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Law Society accused of ‘abject surrender’ on criminal legal aid

Parry has signatures he needs to call extraordinary general meeting

28 October 2013

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The Law Society has been accused of "active appeasement and abject surrender" over criminal legal aid.

James Parry, who last week obtained the 100 signatures he needs to call an extraordinary general meeting (EGM) of the society, said groups such as the Criminal Law Solicitors' Association and Criminal Bar Association had taken up a position of "wholesale opposition" to the cuts.

More than 300 firms have signed a pledge being circulated by the London Criminal Courts Solicitors' Association, warning that solicitors could not fulfil their professional duties should the 17.5 per cent fee cut go ahead.

In open letter to Law Society chief executive Des Hudson, Parry called on the society to withdraw from its agreement with the Lord Chancellor.

He said the majority of criminal legal aid firms, large and small, would cease to be profitable and "fail in the short to medium-term" if the cuts went ahead.

"There is reason to suppose that there are currently firms contracted to supply criminal legal aid services which are in severe financial difficulty and which are likely to fail in the short-term.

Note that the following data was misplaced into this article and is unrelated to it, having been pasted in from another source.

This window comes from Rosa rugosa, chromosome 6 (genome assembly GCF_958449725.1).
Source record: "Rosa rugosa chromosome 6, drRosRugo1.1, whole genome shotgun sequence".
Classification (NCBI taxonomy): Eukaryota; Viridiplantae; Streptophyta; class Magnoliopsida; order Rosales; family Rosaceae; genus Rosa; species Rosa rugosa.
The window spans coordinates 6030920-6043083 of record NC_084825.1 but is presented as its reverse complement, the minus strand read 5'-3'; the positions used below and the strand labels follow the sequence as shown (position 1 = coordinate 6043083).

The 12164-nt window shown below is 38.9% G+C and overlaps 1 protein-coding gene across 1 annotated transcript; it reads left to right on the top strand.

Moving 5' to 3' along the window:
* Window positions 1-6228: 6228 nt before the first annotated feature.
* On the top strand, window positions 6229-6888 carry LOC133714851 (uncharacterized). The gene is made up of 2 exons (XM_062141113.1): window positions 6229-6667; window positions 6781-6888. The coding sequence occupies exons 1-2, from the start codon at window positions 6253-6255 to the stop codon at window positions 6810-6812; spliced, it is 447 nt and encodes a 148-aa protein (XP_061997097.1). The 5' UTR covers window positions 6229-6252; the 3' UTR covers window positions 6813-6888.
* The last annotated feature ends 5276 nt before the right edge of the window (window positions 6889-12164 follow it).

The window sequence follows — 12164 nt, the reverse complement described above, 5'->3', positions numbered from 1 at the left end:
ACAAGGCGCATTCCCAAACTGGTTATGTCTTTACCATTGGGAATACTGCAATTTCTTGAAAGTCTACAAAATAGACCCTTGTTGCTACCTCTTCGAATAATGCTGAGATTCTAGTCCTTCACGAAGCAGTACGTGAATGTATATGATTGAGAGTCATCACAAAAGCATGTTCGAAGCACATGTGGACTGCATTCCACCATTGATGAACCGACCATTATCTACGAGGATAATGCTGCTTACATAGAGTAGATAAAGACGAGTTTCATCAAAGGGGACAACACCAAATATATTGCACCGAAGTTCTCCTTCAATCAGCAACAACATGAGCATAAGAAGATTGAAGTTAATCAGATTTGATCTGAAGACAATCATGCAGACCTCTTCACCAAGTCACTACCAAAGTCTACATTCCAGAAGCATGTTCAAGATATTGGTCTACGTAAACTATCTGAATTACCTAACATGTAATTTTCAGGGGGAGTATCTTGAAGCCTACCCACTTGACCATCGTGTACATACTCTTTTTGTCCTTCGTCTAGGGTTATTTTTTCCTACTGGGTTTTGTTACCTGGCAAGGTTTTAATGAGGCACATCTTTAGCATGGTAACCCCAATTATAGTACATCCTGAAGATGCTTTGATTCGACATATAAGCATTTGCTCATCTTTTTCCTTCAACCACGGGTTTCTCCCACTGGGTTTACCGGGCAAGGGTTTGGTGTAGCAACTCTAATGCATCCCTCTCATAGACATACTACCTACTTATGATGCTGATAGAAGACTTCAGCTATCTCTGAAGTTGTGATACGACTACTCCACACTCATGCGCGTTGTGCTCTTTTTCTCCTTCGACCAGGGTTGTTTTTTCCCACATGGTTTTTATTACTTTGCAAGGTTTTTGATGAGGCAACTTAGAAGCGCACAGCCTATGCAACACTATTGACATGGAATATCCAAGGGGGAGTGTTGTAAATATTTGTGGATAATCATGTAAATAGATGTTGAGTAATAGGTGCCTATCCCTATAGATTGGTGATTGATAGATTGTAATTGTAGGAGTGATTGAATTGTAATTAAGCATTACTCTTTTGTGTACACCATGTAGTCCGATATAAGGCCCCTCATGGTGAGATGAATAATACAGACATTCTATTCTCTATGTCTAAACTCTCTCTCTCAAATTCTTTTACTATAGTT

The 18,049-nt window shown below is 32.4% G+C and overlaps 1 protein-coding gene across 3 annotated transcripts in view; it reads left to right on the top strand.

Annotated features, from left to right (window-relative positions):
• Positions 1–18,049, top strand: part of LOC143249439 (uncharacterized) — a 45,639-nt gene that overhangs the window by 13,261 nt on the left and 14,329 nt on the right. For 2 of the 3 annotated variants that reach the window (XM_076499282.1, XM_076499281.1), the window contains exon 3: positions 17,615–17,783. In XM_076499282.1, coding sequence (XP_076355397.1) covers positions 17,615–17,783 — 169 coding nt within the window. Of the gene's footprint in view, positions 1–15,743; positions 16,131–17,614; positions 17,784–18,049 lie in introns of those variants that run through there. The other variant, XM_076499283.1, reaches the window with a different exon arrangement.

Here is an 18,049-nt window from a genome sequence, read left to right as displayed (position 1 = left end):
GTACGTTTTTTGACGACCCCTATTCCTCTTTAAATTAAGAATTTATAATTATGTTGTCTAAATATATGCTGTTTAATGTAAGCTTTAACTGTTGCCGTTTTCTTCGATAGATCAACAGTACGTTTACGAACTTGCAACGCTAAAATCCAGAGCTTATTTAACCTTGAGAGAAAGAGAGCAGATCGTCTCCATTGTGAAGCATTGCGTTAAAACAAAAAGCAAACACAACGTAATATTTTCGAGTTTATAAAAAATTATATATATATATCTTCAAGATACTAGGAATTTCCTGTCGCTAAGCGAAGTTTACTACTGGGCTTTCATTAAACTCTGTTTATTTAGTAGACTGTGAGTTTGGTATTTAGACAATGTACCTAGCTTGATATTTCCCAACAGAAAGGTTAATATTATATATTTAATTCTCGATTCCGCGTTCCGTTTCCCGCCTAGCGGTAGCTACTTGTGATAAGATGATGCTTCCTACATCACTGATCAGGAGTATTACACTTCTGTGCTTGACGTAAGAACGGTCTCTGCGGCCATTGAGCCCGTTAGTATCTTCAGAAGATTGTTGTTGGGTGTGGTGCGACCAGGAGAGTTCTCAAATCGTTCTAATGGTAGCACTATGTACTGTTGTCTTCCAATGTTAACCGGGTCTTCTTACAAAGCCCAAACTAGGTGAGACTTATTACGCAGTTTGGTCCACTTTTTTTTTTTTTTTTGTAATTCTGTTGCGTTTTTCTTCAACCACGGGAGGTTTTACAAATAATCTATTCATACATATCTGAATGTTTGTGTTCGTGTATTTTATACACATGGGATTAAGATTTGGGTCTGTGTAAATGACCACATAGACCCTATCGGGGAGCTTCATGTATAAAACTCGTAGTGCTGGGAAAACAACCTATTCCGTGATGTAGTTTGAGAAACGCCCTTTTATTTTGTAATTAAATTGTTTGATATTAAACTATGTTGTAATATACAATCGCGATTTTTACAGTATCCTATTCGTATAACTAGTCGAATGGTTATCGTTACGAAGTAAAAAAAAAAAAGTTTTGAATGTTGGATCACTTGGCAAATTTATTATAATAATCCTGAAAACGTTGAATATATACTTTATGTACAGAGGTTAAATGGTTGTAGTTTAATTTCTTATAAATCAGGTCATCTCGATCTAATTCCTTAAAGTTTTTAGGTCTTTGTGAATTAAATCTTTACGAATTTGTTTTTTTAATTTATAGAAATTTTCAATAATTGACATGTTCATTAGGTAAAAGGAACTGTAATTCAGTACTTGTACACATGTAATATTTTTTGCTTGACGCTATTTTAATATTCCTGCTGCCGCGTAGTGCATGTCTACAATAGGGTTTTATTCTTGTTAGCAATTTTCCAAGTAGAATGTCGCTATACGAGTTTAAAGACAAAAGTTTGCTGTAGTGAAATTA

Parry said the failure of a substantial number of suppliers would "jeopardise the stability of the market and either the government will be forced to substantially increase the rates of remuneration to the survivors or abandon its Article 6 commitments to those who cannot afford to be represented in serious criminal proceedings."

Parry argued that it was unclear exactly what was agreed at the negotiations between the Law Society and justice secretary Chris Grayling, as there seemed to be "some difference of opinion" between Hudson and Grayling on the matter.

"The notes, minutes and text of the agreement you are said to have reached with Mr Grayling have not been published," Parry said to Hudson.

"In the interests of transparency I call upon you to publish those notes, minutes and emails that led to the agreement and the text of it. It would be helpful to know who signed it off on both sides and the circumstances in which it came about.

"Whatever the agreement was those of us who are expected to abide by it were not consulted about it and did not endorse it."

Parry said the aims of passing a vote of no confidence in the Law Society's leadership at the EGM would be to "establish beyond doubt" that solicitors who practice criminal law disagreed with the Lord Chancellor's proposals and "to bring the executive of the Law Society to account".

A further aim was to persuade the Law Society to engage in a "hearts and minds campaign to make the political and economic case" against the cuts. If the current incumbents were unwilling to do so, Parry said they should step aside.

He added that the "appropriate way forward" was to maintain the criminal legal aid system at the current rates and absorb the real term reduction by inflation.

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Legal Aid